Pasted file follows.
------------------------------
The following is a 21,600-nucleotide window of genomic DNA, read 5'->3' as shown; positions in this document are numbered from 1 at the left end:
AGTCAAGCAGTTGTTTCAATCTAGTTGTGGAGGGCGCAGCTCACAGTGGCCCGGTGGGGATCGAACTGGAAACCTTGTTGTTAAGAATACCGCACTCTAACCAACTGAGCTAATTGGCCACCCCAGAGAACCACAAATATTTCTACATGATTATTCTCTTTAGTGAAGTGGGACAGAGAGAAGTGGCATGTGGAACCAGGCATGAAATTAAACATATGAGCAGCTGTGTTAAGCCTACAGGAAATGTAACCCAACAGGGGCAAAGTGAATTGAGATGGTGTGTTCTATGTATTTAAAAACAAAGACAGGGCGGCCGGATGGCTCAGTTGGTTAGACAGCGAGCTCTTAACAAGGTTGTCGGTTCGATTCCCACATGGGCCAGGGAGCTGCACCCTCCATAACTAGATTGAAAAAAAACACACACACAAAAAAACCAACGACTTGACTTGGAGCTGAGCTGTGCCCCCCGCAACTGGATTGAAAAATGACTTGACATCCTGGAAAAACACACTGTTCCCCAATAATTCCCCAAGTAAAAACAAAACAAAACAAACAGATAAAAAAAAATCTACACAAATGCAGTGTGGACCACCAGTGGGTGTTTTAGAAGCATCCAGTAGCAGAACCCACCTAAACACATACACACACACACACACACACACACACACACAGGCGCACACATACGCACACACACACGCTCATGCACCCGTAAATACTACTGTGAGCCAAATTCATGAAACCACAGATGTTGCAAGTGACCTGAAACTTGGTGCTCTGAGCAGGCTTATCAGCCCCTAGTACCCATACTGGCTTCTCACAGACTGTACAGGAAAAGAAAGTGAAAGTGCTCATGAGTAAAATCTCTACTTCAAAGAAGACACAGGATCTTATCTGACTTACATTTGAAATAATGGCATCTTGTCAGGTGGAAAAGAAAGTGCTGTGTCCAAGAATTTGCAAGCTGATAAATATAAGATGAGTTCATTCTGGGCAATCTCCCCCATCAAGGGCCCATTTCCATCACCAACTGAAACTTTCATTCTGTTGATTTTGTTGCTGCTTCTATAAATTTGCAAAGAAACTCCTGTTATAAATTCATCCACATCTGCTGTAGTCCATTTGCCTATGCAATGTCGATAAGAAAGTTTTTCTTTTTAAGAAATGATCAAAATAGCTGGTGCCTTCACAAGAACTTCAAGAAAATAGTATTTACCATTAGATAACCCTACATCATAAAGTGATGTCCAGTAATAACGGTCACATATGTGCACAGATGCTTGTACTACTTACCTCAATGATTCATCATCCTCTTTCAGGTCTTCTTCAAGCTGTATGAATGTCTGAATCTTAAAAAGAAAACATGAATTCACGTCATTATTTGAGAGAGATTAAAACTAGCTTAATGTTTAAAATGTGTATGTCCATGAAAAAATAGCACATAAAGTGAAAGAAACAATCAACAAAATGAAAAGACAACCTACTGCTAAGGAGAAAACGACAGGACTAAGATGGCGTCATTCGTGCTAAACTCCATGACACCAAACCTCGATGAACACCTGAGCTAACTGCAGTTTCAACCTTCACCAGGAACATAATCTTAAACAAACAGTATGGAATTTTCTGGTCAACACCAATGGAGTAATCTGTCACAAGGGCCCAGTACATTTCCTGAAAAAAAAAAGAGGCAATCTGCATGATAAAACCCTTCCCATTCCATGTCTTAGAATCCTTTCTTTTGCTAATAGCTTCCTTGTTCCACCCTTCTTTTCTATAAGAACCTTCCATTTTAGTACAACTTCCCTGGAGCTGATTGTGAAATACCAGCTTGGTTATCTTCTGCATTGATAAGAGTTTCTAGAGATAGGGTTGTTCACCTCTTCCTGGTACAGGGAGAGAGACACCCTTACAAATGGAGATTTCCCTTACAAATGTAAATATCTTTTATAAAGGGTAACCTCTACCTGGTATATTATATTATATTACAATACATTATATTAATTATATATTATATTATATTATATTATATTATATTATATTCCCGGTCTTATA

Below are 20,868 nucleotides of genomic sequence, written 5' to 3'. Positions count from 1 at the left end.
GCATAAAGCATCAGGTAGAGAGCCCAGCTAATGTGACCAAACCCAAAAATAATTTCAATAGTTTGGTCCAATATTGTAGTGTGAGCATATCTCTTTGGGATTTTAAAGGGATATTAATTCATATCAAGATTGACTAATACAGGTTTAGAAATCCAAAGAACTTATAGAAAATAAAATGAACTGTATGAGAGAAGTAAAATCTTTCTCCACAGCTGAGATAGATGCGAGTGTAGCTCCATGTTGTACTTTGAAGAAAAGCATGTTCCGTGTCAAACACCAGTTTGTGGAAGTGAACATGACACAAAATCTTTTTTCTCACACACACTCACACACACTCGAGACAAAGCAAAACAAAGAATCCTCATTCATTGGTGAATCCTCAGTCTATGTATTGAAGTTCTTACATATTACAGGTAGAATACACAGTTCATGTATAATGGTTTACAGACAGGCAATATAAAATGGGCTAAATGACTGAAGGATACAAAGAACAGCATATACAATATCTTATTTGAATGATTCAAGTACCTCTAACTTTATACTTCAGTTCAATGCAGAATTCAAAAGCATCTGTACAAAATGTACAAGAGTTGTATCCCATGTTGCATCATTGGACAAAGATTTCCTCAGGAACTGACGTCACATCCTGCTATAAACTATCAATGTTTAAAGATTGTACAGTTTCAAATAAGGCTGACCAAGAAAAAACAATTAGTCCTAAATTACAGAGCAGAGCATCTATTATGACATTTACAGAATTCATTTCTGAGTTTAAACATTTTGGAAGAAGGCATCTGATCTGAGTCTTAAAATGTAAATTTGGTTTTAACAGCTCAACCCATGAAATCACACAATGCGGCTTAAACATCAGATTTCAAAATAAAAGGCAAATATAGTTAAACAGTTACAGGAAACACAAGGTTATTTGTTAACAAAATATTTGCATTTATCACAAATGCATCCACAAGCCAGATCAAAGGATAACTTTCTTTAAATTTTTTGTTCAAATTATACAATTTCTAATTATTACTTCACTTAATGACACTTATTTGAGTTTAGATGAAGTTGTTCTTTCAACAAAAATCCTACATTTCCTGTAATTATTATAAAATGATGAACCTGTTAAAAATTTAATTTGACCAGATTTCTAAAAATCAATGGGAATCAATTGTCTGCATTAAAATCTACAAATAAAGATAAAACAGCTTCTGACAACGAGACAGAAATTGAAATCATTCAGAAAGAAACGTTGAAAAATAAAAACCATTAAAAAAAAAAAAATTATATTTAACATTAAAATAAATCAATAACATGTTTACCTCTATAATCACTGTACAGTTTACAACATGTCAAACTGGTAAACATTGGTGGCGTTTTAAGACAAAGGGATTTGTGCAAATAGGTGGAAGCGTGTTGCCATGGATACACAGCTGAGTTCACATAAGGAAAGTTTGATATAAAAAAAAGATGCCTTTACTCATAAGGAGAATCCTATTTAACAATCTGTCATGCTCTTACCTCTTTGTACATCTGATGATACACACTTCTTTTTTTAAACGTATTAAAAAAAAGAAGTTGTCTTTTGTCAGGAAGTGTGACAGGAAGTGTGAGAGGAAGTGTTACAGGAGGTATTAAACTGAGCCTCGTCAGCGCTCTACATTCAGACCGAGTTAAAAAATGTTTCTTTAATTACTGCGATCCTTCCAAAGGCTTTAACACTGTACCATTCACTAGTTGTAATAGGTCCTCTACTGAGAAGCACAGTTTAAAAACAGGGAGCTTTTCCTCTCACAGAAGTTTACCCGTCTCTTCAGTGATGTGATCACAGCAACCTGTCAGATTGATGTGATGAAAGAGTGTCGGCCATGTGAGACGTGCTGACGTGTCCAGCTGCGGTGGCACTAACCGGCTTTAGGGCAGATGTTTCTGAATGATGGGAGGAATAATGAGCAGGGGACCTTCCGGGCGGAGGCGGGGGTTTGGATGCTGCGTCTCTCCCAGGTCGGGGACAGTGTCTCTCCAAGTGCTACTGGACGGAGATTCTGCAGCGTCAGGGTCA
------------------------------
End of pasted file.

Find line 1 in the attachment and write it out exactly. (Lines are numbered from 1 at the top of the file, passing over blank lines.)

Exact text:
The following is a 21,600-nucleotide window of genomic DNA, read 5'->3' as shown; positions in this document are numbered from 1 at the left end: